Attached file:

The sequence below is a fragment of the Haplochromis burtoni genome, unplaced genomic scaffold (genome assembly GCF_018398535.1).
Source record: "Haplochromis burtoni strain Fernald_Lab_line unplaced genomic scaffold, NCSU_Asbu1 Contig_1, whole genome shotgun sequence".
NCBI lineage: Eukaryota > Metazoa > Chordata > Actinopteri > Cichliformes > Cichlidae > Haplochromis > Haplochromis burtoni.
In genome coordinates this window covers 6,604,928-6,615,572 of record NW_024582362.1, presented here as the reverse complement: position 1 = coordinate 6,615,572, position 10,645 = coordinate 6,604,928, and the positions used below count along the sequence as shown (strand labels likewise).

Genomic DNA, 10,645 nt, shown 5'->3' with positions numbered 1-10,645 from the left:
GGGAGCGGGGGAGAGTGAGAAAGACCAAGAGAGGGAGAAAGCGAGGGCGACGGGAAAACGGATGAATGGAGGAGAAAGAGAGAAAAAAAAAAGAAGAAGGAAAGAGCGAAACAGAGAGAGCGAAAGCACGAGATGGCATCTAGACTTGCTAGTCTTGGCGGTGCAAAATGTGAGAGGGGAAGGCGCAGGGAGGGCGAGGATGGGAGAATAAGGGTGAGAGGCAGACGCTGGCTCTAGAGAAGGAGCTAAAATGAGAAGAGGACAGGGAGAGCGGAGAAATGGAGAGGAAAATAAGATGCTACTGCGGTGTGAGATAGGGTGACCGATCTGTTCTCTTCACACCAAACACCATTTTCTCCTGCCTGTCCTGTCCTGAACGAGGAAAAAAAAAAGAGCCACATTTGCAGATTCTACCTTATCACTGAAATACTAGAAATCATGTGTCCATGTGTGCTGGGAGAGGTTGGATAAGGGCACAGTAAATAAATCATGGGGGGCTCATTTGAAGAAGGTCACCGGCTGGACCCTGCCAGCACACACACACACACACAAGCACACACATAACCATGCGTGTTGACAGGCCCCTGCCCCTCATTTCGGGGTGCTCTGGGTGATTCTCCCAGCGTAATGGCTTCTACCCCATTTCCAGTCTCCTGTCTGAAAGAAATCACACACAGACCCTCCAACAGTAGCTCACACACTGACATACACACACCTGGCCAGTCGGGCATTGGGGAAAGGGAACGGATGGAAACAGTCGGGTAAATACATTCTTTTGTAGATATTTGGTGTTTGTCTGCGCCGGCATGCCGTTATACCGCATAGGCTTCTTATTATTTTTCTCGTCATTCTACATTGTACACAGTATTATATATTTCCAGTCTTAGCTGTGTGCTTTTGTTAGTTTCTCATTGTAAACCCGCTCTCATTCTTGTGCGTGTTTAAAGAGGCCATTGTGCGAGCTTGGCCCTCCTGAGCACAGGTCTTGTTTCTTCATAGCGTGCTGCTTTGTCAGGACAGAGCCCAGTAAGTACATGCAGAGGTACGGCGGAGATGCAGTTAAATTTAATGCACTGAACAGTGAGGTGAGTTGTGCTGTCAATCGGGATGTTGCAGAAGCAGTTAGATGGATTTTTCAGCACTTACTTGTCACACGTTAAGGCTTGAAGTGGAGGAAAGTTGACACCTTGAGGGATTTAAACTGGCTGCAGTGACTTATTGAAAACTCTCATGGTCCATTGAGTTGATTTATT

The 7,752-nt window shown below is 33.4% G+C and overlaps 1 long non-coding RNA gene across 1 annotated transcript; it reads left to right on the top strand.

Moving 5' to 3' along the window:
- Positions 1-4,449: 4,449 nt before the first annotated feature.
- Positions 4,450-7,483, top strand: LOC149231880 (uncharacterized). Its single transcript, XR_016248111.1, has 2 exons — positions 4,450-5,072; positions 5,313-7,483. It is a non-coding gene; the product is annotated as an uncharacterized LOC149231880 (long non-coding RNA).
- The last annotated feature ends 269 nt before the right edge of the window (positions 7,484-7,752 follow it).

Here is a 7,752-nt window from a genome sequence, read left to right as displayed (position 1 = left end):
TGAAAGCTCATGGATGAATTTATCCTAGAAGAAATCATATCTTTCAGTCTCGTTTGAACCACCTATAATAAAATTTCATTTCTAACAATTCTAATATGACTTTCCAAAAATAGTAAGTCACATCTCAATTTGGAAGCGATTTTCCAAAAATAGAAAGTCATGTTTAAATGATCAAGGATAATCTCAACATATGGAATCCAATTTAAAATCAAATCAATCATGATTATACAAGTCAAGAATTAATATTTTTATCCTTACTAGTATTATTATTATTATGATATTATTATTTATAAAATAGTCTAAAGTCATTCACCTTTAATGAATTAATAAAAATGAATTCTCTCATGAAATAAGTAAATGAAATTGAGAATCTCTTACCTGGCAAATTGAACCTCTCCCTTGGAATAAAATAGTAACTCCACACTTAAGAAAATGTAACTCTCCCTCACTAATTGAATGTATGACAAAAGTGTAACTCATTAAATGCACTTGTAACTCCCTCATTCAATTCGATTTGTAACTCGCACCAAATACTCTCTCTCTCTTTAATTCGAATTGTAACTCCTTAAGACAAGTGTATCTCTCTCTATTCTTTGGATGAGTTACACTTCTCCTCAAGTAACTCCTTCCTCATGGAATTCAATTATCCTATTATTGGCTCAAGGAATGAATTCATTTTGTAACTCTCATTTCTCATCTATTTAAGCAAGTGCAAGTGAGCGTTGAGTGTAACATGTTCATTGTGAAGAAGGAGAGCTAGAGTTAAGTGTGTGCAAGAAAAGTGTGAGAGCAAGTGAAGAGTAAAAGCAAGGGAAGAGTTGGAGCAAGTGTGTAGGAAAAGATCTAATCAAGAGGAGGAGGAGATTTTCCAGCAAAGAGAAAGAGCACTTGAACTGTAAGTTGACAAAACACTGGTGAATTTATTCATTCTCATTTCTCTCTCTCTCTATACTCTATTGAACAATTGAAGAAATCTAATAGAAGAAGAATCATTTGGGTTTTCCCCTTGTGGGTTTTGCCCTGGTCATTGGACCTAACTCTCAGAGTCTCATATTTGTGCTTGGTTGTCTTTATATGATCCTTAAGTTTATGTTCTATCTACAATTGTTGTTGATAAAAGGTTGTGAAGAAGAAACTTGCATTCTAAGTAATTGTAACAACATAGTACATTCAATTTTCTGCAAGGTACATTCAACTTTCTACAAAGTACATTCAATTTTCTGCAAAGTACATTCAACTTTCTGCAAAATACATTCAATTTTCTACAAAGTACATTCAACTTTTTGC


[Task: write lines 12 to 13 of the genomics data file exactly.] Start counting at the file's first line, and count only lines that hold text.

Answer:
Here is a 7,752-nt window from a genome sequence, read left to right as displayed (position 1 = left end):
TGAAAGCTCATGGATGAATTTATCCTAGAAGAAATCATATCTTTCAGTCTCGTTTGAACCACCTATAATAAAATTTCATTTCTAACAATTCTAATATGACTTTCCAAAAATAGTAAGTCACATCTCAATTTGGAAGCGATTTTCCAAAAATAGAAAGTCATGTTTAAATGATCAAGGATAATCTCAACATATGGAATCCAATTTAAAATCAAATCAATCATGATTATACAAGTCAAGAATTAATATTTTTATCCTTACTAGTATTATTATTATTATGATATTATTATTTATAAAATAGTCTAAAGTCATTCACCTTTAATGAATTAATAAAAATGAATTCTCTCATGAAATAAGTAAATGAAATTGAGAATCTCTTACCTGGCAAATTGAACCTCTCCCTTGGAATAAAATAGTAACTCCACACTTAAGAAAATGTAACTCTCCCTCACTAATTGAATGTATGACAAAAGTGTAACTCATTAAATGCACTTGTAACTCCCTCATTCAATTCGATTTGTAACTCGCACCAAATACTCTCTCTCTCTTTAATTCGAATTGTAACTCCTTAAGACAAGTGTATCTCTCTCTATTCTTTGGATGAGTTACACTTCTCCTCAAGTAACTCCTTCCTCATGGAATTCAATTATCCTATTATTGGCTCAAGGAATGAATTCATTTTGTAACTCTCATTTCTCATCTATTTAAGCAAGTGCAAGTGAGCGTTGAGTGTAACATGTTCATTGTGAAGAAGGAGAGCTAGAGTTAAGTGTGTGCAAGAAAAGTGTGAGAGCAAGTGAAGAGTAAAAGCAAGGGAAGAGTTGGAGCAAGTGTGTAGGAAAAGATCTAATCAAGAGGAGGAGGAGATTTTCCAGCAAAGAGAAAGAGCACTTGAACTGTAAGTTGACAAAACACTGGTGAATTTATTCATTCTCATTTCTCTCTCTCTCTATACTCTATTGAACAATTGAAGAAATCTAATAGAAGAAGAATCATTTGGGTTTTCCCCTTGTGGGTTTTGCCCTGGTCATTGGACCTAACTCTCAGAGTCTCATATTTGTGCTTGGTTGTCTTTATATGATCCTTAAGTTTATGTTCTATCTACAATTGTTGTTGATAAAAGGTTGTGAAGAAGAAACTTGCATTCTAAGTAATTGTAACAACATAGTACATTCAATTTTCTGCAAGGTACATTCAACTTTCTACAAAGTACATTCAATTTTCTGCAAAGTACATTCAACTTTCTGCAAAATACATTCAATTTTCTACAAAGTACATTCAACTTTTTGC